Dream Theater is still progressive

Dream Theater: band history and trademarks

from editorial staff,

Dream Theater is known for tasteful, varied and innovative progressive metal. When the five exceptional musicians James LaBrie (vocals), John Petrucci (guitar), Jordan Rudess (keyboards), John Myung (bass) and Mike Mangini (drums) are creative together, something always comes out that sounds unique and unmistakably on Dream Theater suggests. Learn more about the band's history and their own distinctive trademark!

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When was Dream Theater founded?

Dream Theater goes mainstream?

Systematic chaos

Mike Mangini replaces Mike Portnoy

Dream Theater discography

When was Dream Theater founded?

Dream Theater's roots go back to 1985 when Berklee students John Petrucci (g), John Myung (b) and Mike Portnoy (dr) formed the band Majesty.

Later renamed Dream Theater, the project became so important that the three of them gave up their studies in order to concentrate fully on their own music. Charlie Dominici was active as a singer with Dream Theater from 1987 to 1990. It wasn't until 1991 that Dream Theater found what it was looking for in Canadian James LaBrie. 1992 appeared with “Images And Words” the second album of the prog metal band, on which singer James LaBrie could be heard for the first time.

No later work came close to the commercial success of this album, and "Pull Me Under" in particular became the favorite song of DT fans, which received a lot of airplay on the radio; the video was seen many times on MTV. As a result, “Images And Words” went gold in the US, and Japanese fans even gave the band platinum.


Bring the super hit home to jam along with!


 

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Dream Theater goes mainstream?

Of course, every successful band must also think about commercial directives. Dream Theater did this blatantly on their 2005 opus, Octavarium ‘and came to the conclusion that their sound would be based on the" new challenges that every band has to face in order to stay fresh and hungry "(drummer Mike Portnoy).

Portnoy, Petrucci & Co. rightly asked themselves the question: Anyone who has already been able to unite such a large fan base with such special music as that of Dream Theater must also have the potential to advance into completely different regions of popularity?

So far it has been the versatility within the boundaries of heavy metal that brought the band an audience of millions. "Last year we toured America with Yes, then we played with Megadeth", even Portnoy wondered about the huge spectrum. At the same time, the band aimed at a market that not only takes place in concerts, but also on radio and music television.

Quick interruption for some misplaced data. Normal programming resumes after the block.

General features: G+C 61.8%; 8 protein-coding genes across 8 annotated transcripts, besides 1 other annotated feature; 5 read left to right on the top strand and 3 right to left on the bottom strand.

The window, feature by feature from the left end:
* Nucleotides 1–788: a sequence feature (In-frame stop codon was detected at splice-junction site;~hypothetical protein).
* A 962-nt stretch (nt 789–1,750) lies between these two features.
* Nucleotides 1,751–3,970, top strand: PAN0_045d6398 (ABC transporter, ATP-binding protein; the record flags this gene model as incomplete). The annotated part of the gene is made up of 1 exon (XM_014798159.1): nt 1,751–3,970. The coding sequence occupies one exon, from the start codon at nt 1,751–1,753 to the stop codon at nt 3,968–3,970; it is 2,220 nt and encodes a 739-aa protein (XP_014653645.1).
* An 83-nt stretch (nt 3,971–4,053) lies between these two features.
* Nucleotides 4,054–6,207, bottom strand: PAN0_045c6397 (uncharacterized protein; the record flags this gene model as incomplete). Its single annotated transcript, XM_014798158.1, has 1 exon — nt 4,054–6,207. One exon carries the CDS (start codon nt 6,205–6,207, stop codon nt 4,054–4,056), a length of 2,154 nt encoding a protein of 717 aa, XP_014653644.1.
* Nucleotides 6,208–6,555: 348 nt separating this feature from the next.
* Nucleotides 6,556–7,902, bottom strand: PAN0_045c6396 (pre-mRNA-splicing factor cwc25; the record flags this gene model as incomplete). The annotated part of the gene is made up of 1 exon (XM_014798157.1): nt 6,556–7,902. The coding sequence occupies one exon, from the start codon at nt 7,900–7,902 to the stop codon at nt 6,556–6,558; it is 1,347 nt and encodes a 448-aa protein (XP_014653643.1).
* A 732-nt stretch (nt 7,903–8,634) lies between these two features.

"Wouldn't it be great if we could land a real single hit with a song like 'I Walk Beside You' or 'The Answer Lies Within'", explained the drummer and agreed with his colleague Petrucci, who said he was "unusual high commercial potential of the disc ”said and admitted:“ We like catchy pop songs like Coldplay's and would certainly be proud if we succeeded in doing one too. Because, of course, as an artist you always hope to reach as large an audience as possible. "

However, other bands have already had to pay for such attempts at the end of their careers or at least with a rough economic dip. Just think of Motörhead, which went into a tailspin at the beginning of the nineties. The band signed their first major deal back then and, at the insistence of their record company, tried to sand the unbridled power rock more towards radio use.

The 91 album, 1916 ‘still knew how to please the fans, the successor, March Ör Die‘, on the other hand, failed completely. The following was disturbed, even guitarist Würzel rated the attempt to gain a foothold in the commercial camp with the ballads, Ain't No Mr. Nice Guy ‘(with guests Ozzy Osbourne and Slash, among others) as a complete mistake. "Motörhead is a rock 'n' roll band, the fans don't want to hear this silly Geseire. Not even if your deity means that, ”he poisoned in the direction of his boss Lemmy Kilmister and then left Motörhead in an argument.

So could a similarly risky balancing act also cost Dream Theater fans? Do you even throw the internal group structures upside down? In the summer of 2005, Portnoy was still optimistic: “We have been around for 20 years. Fans who came to our concerts in 1985 now bring their children to the shows. Our followers are loyal and loyal. "

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Systematic chaos